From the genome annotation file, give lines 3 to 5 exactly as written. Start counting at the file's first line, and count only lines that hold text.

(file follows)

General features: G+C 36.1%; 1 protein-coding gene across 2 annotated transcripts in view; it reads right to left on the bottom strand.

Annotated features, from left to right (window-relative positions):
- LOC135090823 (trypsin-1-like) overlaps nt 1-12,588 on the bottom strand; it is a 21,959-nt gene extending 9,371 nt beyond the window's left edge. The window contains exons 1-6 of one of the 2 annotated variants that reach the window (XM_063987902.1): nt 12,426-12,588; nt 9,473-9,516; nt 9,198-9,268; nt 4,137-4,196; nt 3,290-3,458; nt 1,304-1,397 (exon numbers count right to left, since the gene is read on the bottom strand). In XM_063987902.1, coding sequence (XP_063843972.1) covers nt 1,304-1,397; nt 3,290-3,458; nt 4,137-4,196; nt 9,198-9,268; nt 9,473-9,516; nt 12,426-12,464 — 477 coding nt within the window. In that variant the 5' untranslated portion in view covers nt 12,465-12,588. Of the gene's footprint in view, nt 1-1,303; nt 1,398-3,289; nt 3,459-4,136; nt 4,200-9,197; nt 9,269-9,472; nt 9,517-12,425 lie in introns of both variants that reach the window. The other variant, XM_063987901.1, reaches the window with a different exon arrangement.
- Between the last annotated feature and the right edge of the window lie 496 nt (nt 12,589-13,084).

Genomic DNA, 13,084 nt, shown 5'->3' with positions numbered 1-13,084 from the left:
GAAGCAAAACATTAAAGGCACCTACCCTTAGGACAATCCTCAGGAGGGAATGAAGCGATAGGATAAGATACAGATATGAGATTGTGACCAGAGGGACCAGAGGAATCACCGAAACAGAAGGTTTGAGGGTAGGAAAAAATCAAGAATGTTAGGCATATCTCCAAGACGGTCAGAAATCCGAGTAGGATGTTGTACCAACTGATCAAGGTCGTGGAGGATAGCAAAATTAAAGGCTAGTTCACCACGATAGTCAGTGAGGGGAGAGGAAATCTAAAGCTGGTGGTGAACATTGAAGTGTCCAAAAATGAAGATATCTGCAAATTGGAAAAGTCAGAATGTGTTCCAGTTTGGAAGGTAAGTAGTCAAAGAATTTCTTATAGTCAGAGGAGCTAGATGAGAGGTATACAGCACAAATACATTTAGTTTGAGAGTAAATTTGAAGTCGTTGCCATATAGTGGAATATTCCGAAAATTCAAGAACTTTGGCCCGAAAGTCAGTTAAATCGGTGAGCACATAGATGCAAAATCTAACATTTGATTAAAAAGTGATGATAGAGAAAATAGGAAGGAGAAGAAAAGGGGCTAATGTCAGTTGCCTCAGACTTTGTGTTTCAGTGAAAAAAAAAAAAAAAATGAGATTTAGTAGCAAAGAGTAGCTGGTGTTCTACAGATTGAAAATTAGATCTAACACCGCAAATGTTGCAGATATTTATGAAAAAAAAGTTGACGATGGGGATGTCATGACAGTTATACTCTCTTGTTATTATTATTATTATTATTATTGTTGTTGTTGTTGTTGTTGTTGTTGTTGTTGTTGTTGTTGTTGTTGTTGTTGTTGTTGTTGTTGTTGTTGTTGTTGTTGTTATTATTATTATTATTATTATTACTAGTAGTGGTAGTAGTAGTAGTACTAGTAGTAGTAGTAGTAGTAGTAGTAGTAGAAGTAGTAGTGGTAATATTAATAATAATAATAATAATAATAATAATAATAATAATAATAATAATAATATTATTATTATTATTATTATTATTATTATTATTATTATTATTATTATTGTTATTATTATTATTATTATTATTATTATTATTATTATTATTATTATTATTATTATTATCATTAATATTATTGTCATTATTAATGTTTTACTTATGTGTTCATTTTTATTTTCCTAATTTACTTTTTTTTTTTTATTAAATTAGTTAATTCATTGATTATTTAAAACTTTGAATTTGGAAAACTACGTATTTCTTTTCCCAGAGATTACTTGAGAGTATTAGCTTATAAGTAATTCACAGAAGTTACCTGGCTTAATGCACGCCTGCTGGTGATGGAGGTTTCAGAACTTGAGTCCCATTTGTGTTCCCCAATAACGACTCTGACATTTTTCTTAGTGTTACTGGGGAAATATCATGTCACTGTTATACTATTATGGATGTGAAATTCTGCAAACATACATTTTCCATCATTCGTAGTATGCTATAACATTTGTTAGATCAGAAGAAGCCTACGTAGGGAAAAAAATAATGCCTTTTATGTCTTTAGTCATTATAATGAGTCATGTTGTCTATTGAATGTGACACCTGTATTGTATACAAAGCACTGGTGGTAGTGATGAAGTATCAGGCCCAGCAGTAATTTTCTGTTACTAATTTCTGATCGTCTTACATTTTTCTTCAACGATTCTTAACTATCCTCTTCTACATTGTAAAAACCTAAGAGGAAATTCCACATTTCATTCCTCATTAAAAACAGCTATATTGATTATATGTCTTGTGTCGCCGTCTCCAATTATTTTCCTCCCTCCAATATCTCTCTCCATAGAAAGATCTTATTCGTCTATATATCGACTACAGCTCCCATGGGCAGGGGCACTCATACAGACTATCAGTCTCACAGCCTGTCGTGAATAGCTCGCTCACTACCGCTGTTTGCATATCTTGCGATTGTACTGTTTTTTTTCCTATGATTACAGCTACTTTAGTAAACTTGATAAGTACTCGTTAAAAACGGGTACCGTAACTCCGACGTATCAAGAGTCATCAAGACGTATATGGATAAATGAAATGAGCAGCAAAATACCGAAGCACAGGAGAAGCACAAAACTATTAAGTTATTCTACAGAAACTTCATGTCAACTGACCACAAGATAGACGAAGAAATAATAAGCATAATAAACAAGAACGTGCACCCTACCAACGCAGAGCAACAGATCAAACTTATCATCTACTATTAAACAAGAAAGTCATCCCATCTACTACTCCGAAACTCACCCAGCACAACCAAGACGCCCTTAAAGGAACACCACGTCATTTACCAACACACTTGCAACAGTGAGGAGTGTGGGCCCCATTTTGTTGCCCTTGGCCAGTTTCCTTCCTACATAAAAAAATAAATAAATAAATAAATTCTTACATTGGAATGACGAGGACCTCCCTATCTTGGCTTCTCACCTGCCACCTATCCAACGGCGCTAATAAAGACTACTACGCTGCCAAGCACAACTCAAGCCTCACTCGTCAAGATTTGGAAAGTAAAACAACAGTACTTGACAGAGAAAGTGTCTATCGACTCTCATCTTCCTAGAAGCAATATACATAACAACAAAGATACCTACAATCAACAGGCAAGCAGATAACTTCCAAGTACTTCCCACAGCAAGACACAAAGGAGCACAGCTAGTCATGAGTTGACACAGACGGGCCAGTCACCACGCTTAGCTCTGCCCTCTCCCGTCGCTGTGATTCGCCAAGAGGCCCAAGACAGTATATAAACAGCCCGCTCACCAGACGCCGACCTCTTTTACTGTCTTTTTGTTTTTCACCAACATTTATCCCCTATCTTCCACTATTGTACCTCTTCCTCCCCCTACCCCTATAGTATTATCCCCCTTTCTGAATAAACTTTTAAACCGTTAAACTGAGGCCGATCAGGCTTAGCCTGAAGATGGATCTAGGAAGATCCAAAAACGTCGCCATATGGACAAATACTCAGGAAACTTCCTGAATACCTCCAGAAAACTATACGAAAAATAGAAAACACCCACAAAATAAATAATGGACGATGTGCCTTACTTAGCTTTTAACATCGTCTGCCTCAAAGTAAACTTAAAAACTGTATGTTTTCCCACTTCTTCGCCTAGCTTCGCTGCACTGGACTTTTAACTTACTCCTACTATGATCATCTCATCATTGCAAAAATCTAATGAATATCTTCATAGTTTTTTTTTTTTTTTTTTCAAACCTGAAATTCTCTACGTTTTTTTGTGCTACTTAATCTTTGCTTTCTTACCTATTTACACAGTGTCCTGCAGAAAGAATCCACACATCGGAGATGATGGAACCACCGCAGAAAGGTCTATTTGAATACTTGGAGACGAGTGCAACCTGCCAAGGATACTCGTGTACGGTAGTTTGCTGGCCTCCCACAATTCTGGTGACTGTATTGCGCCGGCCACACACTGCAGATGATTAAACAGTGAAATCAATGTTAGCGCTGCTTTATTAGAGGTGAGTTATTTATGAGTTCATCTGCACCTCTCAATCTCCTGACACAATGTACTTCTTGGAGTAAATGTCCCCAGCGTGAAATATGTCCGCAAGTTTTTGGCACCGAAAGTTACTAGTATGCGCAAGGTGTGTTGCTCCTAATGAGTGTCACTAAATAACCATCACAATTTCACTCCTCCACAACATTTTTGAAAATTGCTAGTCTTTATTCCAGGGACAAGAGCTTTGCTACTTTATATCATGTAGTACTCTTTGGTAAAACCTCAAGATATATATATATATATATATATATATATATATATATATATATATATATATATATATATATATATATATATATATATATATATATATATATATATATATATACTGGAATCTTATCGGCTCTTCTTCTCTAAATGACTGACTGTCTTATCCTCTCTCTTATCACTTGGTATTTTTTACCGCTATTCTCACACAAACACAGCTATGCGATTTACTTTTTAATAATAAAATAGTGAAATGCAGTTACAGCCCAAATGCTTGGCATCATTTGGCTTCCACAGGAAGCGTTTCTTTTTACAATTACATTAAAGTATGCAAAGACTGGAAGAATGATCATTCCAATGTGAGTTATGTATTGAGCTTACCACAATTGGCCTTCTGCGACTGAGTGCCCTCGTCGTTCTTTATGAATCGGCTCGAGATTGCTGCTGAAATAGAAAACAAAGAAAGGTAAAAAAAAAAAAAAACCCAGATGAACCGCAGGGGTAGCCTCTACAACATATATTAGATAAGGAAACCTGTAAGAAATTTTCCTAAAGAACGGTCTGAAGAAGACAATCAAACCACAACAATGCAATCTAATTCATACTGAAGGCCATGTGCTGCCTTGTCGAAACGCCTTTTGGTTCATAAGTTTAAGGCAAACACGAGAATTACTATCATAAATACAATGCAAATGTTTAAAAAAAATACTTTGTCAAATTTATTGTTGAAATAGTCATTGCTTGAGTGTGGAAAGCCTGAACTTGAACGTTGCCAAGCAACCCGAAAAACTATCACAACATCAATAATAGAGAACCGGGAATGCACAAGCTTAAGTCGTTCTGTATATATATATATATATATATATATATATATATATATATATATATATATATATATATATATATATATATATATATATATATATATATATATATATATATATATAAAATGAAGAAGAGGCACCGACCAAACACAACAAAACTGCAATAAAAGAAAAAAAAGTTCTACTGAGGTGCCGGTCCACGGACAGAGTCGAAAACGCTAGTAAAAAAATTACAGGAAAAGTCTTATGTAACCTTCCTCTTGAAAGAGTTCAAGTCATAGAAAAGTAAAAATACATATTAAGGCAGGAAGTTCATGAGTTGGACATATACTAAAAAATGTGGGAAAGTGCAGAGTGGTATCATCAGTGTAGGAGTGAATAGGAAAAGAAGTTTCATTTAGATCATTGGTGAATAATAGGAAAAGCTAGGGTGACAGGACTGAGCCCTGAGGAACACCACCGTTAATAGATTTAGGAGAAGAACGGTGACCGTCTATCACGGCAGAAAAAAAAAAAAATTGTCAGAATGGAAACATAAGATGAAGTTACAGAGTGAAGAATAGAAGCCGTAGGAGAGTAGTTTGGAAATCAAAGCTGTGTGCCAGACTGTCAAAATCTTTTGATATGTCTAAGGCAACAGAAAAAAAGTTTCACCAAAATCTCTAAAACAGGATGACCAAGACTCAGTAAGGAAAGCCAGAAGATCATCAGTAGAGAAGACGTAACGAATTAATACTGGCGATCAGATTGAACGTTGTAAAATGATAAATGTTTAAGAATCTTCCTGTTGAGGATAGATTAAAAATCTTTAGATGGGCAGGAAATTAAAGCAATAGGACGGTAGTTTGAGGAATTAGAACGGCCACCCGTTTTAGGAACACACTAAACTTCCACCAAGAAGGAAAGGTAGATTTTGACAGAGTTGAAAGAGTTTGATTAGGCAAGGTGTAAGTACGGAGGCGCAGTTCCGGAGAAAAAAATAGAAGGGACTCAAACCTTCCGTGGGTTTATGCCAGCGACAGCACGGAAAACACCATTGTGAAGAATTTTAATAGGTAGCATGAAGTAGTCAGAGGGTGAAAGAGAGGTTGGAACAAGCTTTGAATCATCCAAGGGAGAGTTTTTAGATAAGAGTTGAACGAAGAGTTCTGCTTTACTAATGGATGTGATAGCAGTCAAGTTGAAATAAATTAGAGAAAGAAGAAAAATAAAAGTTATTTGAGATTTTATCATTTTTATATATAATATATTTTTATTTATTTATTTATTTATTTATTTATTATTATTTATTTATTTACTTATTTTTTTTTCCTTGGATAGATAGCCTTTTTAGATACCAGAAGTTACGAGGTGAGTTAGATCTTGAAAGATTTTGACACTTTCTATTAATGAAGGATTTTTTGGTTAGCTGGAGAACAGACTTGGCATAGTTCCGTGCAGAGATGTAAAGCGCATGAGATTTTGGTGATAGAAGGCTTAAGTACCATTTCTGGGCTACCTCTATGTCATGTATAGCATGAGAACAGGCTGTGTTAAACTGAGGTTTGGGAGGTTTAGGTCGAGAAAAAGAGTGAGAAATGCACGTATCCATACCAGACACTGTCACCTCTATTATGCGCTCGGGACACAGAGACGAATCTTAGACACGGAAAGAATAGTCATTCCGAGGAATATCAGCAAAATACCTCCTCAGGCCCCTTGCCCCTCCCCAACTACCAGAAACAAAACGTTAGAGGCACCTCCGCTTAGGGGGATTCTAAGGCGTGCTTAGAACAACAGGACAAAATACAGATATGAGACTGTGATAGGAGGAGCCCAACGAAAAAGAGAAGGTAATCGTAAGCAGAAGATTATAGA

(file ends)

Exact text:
- LOC135090823 (trypsin-1-like) overlaps nt 1-12,588 on the bottom strand; it is a 21,959-nt gene extending 9,371 nt beyond the window's left edge. The window contains exons 1-6 of one of the 2 annotated variants that reach the window (XM_063987902.1): nt 12,426-12,588; nt 9,473-9,516; nt 9,198-9,268; nt 4,137-4,196; nt 3,290-3,458; nt 1,304-1,397 (exon numbers count right to left, since the gene is read on the bottom strand). In XM_063987902.1, coding sequence (XP_063843972.1) covers nt 1,304-1,397; nt 3,290-3,458; nt 4,137-4,196; nt 9,198-9,268; nt 9,473-9,516; nt 12,426-12,464 — 477 coding nt within the window. In that variant the 5' untranslated portion in view covers nt 12,465-12,588. Of the gene's footprint in view, nt 1-1,303; nt 1,398-3,289; nt 3,459-4,136; nt 4,200-9,197; nt 9,269-9,472; nt 9,517-12,425 lie in introns of both variants that reach the window. The other variant, XM_063987901.1, reaches the window with a different exon arrangement.
- Between the last annotated feature and the right edge of the window lie 496 nt (nt 12,589-13,084).

Genomic DNA, 13,084 nt, shown 5'->3' with positions numbered 1-13,084 from the left: